“We’re starting to see a change that’s happening, not just in front of the camera but also behind the camera and that’s how we shake things up,” Raymund, who stars on the cabler’s Hightown, said in a recorded message played during Starz’s executive panel at CTAM on Thursday.
The initiative was announced in February by Starz President and CEO Jeffrey Hirsch as a comprehensive effort to deepen the company’s existing commitment to narratives by, about and for women and underrepresented audiences.
Raymund is set to direct Episode 203 after the drama’s premiere on October 17.
“Taking the lead means acting from a place of hope and not from fear,” she added. “And encouraging people around me to grant us the permission to tell our stories. We’re not apologizing for the space that we’re taking up. We’re here because we’re worthy of it.”
She adds, “You often see a crime drama led by male characters, so to be able to see it from the perspective of a woman is an extremely different experience. [Hightown] is led by a woman, created by a woman, and told by a lot of women. I’m very proud to be part of a project that’s not just creating space but also demanding it.”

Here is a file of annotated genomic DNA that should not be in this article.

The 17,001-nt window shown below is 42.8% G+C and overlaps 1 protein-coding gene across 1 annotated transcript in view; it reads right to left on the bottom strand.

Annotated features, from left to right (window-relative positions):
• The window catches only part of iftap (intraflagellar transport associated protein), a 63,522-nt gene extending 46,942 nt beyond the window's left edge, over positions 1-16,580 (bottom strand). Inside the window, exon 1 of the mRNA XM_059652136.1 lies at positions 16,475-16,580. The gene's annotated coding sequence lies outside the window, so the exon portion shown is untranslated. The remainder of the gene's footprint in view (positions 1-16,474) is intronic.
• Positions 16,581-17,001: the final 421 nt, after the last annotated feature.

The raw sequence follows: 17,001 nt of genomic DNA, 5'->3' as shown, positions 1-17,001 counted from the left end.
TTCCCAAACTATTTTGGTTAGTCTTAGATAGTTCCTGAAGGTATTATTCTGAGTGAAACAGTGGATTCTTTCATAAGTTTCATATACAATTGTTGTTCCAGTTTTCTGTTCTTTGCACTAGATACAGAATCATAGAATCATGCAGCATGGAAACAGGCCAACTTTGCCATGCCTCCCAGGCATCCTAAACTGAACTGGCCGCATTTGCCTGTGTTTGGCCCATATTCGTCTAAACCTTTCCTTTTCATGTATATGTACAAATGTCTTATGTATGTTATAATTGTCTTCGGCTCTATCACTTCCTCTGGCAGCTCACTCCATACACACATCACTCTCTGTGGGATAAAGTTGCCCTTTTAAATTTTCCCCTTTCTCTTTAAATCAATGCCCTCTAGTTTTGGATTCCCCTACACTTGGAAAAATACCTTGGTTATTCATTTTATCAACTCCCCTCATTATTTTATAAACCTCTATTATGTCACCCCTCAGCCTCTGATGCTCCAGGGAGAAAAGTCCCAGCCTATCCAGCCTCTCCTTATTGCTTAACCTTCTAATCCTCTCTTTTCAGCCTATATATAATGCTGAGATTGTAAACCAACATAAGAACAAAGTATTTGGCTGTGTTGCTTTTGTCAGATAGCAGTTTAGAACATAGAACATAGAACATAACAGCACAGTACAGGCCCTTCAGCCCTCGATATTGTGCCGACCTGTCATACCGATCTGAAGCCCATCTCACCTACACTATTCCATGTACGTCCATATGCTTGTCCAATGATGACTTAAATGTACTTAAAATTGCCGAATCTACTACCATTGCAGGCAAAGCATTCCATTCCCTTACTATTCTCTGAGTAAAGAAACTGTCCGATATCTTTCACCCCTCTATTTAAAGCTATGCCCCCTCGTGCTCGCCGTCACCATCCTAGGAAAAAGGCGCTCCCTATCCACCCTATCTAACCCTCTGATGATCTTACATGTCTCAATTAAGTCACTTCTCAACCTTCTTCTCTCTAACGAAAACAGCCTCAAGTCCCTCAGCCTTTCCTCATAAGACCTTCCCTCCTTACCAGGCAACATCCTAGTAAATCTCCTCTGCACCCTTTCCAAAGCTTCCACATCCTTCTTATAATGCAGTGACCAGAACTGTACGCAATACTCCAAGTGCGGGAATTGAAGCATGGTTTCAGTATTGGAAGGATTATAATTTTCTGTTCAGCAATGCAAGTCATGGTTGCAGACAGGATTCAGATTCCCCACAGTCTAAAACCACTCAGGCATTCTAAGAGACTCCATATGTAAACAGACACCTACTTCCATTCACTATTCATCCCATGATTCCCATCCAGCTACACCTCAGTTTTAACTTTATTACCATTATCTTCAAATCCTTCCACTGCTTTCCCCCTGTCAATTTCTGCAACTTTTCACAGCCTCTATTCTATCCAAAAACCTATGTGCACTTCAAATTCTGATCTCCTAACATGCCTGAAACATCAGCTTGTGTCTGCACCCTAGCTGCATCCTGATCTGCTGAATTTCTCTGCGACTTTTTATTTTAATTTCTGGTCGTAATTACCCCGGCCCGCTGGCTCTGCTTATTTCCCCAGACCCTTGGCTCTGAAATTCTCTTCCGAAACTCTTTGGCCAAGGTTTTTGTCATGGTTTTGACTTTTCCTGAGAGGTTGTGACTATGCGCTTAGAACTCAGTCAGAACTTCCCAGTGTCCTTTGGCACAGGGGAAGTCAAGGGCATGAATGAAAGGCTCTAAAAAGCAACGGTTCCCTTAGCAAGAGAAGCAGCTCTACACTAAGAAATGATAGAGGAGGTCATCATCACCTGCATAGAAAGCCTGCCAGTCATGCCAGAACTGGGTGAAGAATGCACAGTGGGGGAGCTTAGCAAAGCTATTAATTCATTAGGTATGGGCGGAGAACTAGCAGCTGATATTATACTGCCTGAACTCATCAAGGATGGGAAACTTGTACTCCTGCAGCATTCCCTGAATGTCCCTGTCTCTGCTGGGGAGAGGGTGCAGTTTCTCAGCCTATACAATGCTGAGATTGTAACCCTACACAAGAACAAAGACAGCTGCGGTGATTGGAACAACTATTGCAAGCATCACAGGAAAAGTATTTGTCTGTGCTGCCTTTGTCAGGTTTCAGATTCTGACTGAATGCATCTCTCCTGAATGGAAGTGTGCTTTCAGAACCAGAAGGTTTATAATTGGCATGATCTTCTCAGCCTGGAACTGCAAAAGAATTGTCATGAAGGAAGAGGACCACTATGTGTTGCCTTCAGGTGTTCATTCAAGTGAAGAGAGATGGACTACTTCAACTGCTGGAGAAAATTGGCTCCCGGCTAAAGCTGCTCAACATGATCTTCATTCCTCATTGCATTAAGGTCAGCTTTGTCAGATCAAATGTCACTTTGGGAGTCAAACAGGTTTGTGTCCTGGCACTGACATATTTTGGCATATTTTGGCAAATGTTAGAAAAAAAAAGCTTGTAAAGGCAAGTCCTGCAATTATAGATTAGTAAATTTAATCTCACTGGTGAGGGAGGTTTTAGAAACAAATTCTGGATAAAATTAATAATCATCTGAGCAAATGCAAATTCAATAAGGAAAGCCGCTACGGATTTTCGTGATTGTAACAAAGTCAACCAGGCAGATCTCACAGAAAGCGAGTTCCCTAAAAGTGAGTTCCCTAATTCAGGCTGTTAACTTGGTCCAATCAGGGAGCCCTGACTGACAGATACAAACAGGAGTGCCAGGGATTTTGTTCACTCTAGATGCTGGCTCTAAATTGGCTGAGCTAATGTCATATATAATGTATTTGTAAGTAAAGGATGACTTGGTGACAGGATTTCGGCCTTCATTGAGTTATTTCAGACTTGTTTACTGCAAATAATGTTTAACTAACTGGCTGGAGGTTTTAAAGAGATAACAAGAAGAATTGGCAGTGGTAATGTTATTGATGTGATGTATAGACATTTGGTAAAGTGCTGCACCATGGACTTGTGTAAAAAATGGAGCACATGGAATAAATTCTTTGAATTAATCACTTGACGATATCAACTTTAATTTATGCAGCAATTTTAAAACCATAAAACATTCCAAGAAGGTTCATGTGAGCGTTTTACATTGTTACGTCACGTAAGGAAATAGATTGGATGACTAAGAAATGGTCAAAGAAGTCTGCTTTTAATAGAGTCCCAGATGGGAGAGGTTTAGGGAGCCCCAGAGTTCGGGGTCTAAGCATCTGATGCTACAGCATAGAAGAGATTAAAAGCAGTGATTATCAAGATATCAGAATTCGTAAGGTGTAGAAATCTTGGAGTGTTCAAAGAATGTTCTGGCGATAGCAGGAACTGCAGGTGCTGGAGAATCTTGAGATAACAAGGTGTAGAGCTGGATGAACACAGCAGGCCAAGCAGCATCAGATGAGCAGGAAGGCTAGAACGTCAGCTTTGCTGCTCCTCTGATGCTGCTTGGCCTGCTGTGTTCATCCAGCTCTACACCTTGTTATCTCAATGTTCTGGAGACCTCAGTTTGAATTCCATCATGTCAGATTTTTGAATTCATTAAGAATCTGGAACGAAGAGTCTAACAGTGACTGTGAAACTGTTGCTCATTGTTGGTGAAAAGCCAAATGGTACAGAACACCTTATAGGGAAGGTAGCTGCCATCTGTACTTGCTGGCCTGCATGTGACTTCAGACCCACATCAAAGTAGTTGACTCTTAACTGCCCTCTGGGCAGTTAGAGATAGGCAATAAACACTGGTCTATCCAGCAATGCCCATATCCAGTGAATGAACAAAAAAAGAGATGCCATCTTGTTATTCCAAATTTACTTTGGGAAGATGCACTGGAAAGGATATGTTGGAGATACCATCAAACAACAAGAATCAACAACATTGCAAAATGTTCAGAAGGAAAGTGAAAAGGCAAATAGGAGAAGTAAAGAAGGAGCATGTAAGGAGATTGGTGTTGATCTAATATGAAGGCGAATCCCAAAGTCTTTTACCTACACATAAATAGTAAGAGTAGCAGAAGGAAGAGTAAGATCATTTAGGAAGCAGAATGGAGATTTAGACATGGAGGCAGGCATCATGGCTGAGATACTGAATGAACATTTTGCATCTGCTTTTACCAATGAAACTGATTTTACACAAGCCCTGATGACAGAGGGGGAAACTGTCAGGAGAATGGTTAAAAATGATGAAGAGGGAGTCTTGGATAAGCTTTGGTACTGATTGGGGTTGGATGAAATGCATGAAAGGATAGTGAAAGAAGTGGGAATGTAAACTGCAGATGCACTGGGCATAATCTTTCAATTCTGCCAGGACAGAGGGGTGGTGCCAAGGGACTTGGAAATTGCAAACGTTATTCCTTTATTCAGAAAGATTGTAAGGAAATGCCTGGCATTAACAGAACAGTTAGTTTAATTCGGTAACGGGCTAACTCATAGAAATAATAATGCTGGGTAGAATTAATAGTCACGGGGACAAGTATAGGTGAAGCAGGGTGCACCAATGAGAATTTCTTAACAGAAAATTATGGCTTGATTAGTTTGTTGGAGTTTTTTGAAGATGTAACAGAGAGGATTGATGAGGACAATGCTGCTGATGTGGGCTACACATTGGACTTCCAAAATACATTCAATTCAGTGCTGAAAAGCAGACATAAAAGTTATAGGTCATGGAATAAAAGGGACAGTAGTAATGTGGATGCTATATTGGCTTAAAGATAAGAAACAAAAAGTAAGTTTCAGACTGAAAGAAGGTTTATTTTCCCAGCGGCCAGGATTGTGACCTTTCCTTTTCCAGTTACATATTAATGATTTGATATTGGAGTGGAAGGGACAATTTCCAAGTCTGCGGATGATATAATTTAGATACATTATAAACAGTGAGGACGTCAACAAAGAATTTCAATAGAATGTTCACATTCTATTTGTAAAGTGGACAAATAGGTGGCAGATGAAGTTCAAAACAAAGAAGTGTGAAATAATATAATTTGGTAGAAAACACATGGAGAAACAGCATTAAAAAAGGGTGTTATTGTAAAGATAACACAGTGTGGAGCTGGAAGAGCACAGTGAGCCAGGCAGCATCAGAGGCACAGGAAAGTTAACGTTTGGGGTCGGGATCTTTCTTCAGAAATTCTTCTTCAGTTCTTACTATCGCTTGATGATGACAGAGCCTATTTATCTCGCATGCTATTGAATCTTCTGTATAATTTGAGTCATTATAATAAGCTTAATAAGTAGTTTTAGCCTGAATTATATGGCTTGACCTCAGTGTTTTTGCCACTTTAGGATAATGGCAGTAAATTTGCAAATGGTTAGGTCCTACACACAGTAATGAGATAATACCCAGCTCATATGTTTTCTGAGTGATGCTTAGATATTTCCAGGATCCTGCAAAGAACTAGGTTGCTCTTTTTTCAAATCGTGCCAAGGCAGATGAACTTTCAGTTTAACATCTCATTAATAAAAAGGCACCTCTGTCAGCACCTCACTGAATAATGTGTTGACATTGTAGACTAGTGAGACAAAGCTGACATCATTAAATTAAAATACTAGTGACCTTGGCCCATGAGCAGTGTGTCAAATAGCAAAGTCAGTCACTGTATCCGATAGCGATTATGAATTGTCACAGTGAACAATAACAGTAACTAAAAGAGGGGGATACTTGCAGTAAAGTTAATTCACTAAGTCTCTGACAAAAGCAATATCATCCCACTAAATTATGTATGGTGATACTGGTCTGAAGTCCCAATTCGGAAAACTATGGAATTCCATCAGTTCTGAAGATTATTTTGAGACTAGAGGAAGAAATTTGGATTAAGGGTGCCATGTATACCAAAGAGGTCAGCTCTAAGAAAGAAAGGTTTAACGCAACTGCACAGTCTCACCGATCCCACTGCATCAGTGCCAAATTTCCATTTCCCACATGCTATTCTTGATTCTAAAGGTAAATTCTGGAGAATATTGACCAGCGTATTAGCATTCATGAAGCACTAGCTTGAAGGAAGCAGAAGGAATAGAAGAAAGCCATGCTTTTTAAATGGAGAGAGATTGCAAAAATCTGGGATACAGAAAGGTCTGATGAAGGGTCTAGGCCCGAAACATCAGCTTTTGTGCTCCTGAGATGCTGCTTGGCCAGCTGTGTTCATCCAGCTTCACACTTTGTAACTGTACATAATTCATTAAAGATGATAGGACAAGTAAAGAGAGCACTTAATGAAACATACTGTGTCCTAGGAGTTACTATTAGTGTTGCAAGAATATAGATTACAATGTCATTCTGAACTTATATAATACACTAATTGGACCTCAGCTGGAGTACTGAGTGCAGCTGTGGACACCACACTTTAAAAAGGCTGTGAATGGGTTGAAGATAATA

The Chicago Fire alum brings to life the multi-layered character of Jackie Quiñones, a Latina struggling with addiction issues while simultaneously trying to help solve a crime.
In season 2, she’s finally become a full-fledged police officer determined to bring down drug dealer Frankie Cuevas (Amaury Nolasco), who she blames for the death of her best friend.
“Being able to play a queer Latina and represent myself in this way was really important to me because we don’t know that it’s a possibility without seeing someone like us doing it,” Raymund said.
Hightown is only one of Starz’ diverse offerings. Other titles include P-Valley, Blindspotting, and 50 Cents’ Power Universe series.